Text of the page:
Read more from the Tulsa World.

Previously: Getting what we pay for from the OK Policy Blog

Accepting federal health care funds is good for business

Starting January 1, 2014, the Affordable Care Act (ACA) allows state Medicaid programs to expand coverage to all individuals with incomes below 138 percent of the federal poverty level (FPL). This means that an individual making up to $15,856 or a family of four with a household income of $32,499 would be eligible for Medicaid coverage. If Oklahoma creates a plan to expand health care coverage to low-income working Oklahomans it will be taking advantage of a major opportunity to strengthen our workforce and businesses. In a new OK Policy fact sheet, we provide information demonstrating how accepting health care funds to provide health insurance to low-income working Oklahomans will be an investment in our workforce and businesses.

Read more from the OK Policy Blog.

Prosperity Policy: The colors of money

The rhetoric around Oklahoma’s use of federal funds has involved some glaring contradictions of late. Here’s an imagining of a modest proposal to fix it. FOR IMMEDIATE RELEASE, Washington, D.C. – In an effort to help state governments distinguish between good federal money and bad federal money, the Treasury Department this week announced that it will begin printing U.S. dollars in two different colors. “Until recently, it was believed that all money coming from Washington was the same,” said Treasury spokeswoman Jennifer Argent. “But now we are hearing from states that some money being offered them by the federal government is tainted. Printing dollars in two different colors will help states keep things straight.”

Read more from the Journal Record.

State’s challenge to federal health care law to go before judge

Oklahoma’s challenge to the implementation of the Affordable Care Act – “Obamacare” – will be argued before a federal district judge Thursday. In 2011, Oklahoma Attorney General Scott Pruitt filed the case in Eastern District U.S. Court for Oklahoma two weeks after taking office. The Pruitt case sat idle for months as other state challenges to the federal law progressed. When the U.S. Supreme Court ruled last June that the Affordable Care Act, including the individual mandate, was largely constitutional, the Oklahoma case was essentially undercut. But in September, Pruitt revived his litigation, picking up arguments initially proposed by conservative think tanks. If U.S. District Judge Ronald White agrees with Pruitt’s argument, it would mean thousands of uninsured Oklahomans would be unable to get federal assistance for their health insurance costs.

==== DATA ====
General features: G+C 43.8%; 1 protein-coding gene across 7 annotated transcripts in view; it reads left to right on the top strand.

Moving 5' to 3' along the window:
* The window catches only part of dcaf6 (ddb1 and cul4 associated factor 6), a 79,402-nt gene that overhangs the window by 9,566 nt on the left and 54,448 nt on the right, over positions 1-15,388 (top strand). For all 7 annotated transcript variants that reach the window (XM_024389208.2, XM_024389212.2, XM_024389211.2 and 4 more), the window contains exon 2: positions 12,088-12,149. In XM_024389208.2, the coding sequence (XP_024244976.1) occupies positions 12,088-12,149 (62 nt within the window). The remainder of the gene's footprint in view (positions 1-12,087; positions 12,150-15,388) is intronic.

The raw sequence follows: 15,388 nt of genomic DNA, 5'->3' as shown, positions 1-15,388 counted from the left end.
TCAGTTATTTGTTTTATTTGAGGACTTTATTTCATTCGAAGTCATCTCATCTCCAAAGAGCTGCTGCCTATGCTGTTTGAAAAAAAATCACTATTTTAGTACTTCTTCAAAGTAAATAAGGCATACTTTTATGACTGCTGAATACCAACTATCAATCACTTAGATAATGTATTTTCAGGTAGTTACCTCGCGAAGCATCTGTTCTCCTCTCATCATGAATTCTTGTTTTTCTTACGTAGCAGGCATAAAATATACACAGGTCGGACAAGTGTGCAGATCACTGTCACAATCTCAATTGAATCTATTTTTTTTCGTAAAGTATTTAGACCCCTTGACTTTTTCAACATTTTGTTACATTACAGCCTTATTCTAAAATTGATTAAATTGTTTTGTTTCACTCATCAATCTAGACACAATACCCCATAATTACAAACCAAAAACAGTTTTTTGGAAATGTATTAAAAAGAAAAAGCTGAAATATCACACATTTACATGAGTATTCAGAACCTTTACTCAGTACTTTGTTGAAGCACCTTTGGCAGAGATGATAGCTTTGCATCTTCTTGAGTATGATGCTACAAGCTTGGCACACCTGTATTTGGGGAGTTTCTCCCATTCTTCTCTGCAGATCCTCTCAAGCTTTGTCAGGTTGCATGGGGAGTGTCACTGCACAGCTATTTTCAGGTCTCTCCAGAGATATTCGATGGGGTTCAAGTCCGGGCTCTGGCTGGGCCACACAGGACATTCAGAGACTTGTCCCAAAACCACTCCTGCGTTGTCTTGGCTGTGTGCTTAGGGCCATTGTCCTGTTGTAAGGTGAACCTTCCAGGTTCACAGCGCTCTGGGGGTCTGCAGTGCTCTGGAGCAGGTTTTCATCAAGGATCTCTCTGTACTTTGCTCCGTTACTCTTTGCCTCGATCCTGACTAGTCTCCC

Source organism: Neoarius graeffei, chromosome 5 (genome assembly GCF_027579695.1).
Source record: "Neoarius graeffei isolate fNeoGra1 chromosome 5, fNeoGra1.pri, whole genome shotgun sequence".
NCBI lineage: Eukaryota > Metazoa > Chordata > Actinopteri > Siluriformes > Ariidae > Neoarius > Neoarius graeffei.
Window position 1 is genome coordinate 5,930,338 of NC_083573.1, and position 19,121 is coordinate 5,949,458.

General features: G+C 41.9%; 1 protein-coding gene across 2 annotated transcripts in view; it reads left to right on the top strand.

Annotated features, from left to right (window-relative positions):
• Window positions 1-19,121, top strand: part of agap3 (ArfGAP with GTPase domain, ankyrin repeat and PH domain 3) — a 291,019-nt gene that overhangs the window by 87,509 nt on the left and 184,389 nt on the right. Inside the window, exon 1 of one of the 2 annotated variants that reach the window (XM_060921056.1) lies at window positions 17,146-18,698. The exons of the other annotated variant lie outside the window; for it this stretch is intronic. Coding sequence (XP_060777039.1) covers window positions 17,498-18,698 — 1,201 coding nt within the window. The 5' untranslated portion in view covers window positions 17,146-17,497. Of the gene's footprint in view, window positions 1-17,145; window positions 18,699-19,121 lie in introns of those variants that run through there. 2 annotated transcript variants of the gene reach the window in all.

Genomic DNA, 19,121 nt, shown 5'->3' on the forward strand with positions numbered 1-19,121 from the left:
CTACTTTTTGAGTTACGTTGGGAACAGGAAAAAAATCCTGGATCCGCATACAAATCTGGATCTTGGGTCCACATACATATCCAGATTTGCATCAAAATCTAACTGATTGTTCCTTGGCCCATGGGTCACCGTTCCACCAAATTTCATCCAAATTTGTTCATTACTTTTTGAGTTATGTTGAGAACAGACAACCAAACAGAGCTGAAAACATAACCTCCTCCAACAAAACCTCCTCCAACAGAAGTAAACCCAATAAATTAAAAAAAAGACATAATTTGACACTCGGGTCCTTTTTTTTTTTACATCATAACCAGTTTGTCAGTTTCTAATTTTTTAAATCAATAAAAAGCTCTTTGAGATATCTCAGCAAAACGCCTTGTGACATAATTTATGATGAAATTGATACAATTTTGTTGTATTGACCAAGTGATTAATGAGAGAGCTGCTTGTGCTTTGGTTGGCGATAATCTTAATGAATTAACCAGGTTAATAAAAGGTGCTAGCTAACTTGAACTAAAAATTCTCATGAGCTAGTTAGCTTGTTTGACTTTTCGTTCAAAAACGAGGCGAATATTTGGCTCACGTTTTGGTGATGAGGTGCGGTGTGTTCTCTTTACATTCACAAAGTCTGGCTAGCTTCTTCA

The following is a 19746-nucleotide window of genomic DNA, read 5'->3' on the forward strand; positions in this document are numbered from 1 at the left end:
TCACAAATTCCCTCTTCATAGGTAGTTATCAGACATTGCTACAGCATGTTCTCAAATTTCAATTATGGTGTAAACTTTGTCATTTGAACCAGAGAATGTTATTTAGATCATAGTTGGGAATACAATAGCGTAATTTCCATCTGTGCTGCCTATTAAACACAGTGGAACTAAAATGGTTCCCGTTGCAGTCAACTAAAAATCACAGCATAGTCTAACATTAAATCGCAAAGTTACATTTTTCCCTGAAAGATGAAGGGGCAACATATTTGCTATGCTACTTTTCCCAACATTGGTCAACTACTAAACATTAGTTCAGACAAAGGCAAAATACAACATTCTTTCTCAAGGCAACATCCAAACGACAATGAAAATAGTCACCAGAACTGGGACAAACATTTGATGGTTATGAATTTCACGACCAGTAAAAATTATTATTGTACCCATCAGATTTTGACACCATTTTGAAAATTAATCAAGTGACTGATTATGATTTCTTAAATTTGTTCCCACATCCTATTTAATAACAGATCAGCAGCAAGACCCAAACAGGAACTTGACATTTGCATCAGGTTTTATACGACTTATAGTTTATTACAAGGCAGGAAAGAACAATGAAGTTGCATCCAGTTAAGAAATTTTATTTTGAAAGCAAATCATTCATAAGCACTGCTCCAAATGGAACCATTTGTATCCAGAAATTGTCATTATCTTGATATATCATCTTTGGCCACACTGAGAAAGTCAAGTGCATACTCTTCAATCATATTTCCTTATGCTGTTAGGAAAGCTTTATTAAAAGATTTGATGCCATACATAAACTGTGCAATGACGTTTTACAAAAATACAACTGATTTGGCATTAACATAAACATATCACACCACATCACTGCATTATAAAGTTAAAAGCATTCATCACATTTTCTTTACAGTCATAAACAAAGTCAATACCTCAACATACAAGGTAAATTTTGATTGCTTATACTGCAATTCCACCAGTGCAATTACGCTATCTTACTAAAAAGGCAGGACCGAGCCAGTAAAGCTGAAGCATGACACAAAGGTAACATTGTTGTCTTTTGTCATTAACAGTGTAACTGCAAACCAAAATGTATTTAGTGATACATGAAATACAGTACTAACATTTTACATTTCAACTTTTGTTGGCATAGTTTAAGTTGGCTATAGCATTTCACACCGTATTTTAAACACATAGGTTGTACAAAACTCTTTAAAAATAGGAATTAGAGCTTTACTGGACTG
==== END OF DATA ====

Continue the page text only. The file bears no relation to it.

Read more from the Tulsa World.

Justin Jones’ resignation a blow to Oklahoma corrections

Only 10 men have headed the Oklahoma Department of Corrections since its modern-day creation 46 years ago. The average time spent in the most punishing job in state government has been 4.5 years, a tenuous tenure that Director Justin R. Jones, will have doubled when he departs Oct. 1. Surviving eight years in a political shark tank is an eternity when political forces, or, more aptly, political foes – from the governor to the legislative leadership – want you gone. To his credit, Jones does not share their short-sighted vision for privatization of prisons. That conflict means that a very good man, well-suited for the job, is being shoved out for all the wrong reasons. It also means that the state’s absurdly high per-capita incarceration rate likely will never come down. Why would it when there are private cells to be filled and a private prison lobby passing out campaign donations?

Read more from the Tulsa World.

See also: Improving the corrections system should be goal of Oklahoma policymakers from NewsOK

Injection well earthquakes worth worrying about, Stanford geophysicist says

Ohio is one of the half-dozen states — like Oklahoma — where earthquakes have been linked to disposal and injection wells used by the oil and gas industry. And while Ohio and Oklahoma — and other states like Arkansas, Texas and Colorado — aren’t usually associated with earthquake activity, injection and disposal well activity routinely produces “micro-seismic events,” Mark Zoback, a geophysicist and Stanford University professor said Tuesday at a conference on natural gas development in Ohio’s Utica shale. “So is it something to worry about?” Zoback said to an audience of engineers, scientists, students and community activists gathered at Severance Hall for the conference on opportunities and challenges presented by shale gas for our region. “The answer is yes.”